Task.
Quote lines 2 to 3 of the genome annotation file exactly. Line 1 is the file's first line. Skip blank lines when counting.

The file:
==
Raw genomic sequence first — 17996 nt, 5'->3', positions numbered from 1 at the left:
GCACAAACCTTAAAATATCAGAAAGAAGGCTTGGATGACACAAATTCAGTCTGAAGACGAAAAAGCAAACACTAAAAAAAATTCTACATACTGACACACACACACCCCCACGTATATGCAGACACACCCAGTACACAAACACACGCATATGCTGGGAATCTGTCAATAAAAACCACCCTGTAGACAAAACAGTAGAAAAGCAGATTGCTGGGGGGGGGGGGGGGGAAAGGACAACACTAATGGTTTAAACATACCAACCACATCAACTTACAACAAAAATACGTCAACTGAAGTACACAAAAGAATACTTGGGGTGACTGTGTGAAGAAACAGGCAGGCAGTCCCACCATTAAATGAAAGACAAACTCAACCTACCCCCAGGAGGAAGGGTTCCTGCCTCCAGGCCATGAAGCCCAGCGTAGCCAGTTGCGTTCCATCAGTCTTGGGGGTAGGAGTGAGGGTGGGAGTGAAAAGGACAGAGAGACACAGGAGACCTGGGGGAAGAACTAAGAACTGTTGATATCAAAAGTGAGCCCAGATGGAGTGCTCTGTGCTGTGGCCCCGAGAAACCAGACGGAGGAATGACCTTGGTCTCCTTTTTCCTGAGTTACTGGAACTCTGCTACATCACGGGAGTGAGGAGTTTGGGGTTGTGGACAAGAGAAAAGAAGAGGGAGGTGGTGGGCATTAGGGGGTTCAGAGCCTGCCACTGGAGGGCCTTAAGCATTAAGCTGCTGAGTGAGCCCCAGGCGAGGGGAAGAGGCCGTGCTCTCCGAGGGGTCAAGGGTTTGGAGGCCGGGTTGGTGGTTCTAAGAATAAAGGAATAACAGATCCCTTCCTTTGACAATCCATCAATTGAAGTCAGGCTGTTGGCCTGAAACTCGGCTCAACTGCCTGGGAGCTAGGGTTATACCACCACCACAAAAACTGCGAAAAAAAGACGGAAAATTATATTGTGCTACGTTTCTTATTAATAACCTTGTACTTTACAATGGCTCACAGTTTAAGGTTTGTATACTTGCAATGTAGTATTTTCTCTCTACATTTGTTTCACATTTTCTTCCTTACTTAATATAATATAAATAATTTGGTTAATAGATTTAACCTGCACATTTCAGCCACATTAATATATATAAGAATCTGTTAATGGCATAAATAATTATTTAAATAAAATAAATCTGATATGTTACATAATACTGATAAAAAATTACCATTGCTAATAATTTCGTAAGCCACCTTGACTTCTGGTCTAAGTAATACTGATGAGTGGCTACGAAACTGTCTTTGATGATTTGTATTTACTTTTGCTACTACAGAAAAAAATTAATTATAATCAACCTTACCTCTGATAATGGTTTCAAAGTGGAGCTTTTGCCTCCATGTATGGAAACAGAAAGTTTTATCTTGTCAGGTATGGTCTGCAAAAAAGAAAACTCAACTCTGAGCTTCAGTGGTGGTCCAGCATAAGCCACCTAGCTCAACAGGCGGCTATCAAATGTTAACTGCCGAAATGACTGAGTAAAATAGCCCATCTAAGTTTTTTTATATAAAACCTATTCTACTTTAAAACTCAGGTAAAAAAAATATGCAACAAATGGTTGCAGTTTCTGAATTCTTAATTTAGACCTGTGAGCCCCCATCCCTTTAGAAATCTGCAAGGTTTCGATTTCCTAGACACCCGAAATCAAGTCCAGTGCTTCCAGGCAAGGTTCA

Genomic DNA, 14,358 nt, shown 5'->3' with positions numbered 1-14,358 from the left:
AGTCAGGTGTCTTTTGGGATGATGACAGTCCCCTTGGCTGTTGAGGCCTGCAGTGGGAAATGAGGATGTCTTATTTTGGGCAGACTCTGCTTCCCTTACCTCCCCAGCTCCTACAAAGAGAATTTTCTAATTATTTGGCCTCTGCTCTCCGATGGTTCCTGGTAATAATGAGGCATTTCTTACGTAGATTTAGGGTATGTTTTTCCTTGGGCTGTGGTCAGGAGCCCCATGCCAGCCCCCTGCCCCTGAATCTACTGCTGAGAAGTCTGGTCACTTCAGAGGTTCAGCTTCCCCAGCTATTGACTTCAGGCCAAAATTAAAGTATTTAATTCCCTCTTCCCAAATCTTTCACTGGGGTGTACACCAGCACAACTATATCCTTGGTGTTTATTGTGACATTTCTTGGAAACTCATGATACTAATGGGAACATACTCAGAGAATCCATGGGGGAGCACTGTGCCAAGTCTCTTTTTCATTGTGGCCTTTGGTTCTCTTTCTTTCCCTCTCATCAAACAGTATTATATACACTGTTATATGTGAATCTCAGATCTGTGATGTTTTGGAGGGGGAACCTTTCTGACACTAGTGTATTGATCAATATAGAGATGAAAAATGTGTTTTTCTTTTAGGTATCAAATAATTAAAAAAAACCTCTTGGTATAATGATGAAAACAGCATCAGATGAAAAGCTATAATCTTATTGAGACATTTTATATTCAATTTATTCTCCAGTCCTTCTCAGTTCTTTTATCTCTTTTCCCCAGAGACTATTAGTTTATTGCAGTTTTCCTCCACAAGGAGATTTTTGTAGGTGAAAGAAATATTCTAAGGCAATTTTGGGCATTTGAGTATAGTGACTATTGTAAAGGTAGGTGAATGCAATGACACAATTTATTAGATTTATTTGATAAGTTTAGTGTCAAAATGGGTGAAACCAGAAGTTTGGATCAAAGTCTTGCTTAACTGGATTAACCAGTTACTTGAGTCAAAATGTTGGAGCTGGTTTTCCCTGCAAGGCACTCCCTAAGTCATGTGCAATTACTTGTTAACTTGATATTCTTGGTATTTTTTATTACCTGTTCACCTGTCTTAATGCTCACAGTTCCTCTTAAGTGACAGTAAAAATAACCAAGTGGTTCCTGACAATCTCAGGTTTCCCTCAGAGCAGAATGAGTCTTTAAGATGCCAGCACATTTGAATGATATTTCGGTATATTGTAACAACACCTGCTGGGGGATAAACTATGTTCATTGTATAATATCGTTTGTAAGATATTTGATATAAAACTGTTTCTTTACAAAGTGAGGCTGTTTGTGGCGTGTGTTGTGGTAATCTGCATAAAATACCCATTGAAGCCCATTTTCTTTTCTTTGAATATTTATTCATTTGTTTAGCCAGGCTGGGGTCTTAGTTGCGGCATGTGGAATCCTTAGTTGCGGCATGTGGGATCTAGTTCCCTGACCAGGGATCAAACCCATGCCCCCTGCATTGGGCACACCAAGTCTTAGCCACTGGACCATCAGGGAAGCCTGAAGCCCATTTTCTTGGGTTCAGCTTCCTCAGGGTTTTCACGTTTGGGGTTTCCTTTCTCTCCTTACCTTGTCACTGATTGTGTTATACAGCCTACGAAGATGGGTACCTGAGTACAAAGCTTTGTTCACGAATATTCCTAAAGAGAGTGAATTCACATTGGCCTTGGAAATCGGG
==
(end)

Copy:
GCACAAACCTTAAAATATCAGAAAGAAGGCTTGGATGACACAAATTCAGTCTGAAGACGAAAAAGCAAACACTAAAAAAAATTCTACATACTGACACACACACACCCCCACGTATATGCAGACACACCCAGTACACAAACACACGCATATGCTGGGAATCTGTCAATAAAAACCACCCTGTAGACAAAACAGTAGAAAAGCAGATTGCTGGGGGGGGGGGGGGGGAAAGGACAACACTAATGGTTTAAACATACCAACCACATCAACTTACAACAAAAATACGTCAACTGAAGTACACAAAAGAATACTTGGGGTGACTGTGTGAAGAAACAGGCAGGCAGTCCCACCATTAAATGAAAGACAAACTCAACCTACCCCCAGGAGGAAGGGTTCCTGCCTCCAGGCCATGAAGCCCAGCGTAGCCAGTTGCGTTCCATCAGTCTTGGGGGTAGGAGTGAGGGTGGGAGTGAAAAGGACAGAGAGACACAGGAGACCTGGGGGAAGAACTAAGAACTGTTGATATCAAAAGTGAGCCCAGATGGAGTGCTCTGTGCTGTGGCCCCGAGAAACCAGACGGAGGAATGACCTTGGTCTCCTTTTTCCTGAGTTACTGGAACTCTGCTACATCACGGGAGTGAGGAGTTTGGGGTTGTGGACAAGAGAAAAGAAGAGGGAGGTGGTGGGCATTAGGGGGTTCAGAGCCTGCCACTGGAGGGCCTTAAGCATTAAGCTGCTGAGTGAGCCCCAGGCGAGGGGAAGAGGCCGTGCTCTCCGAGGGGTCAAGGGTTTGGAGGCCGGGTTGGTGGTTCTAAGAATAAAGGAATAACAGATCCCTTCCTTTGACAATCCATCAATTGAAGTCAGGCTGTTGGCCTGAAACTCGGCTCAACTGCCTGGGAGCTAGGGTTATACCACCACCACAAAAACTGCGAAAAAAAGACGGAAAATTATATTGTGCTACGTTTCTTATTAATAACCTTGTACTTTACAATGGCTCACAGTTTAAGGTTTGTATACTTGCAATGTAGTATTTTCTCTCTACATTTGTTTCACATTTTCTTCCTTACTTAATATAATATAAATAATTTGGTTAATAGATTTAACCTGCACATTTCAGCCACATTAATATATATAAGAATCTGTTAATGGCATAAATAATTATTTAAATAAAATAAATCTGATATGTTACATAATACTGATAAAAAATTACCATTGCTAATAATTTCGTAAGCCACCTTGACTTCTGGTCTAAGTAATACTGATGAGTGGCTACGAAACTGTCTTTGATGATTTGTATTTACTTTTGCTACTACAGAAAAAAATTAATTATAATCAACCTTACCTCTGATAATGGTTTCAAAGTGGAGCTTTTGCCTCCATGTATGGAAACAGAAAGTTTTATCTTGTCAGGTATGGTCTGCAAAAAAGAAAACTCAACTCTGAGCTTCAGTGGTGGTCCAGCATAAGCCACCTAGCTCAACAGGCGGCTATCAAATGTTAACTGCCGAAATGACTGAGTAAAATAGCCCATCTAAGTTTTTTTATATAAAACCTATTCTACTTTAAAACTCAGGTAAAAAAAATATGCAACAAATGGTTGCAGTTTCTGAATTCTTAATTTAGACCTGTGAGCCCCCATCCCTTTAGAAATCTGCAAGGTTTCGATTTCCTAGACACCCGAAATCAAGTCCAGTGCTTCCAGGCAAGGTTCA

Genomic DNA, 14,358 nt, shown 5'->3' with positions numbered 1-14,358 from the left: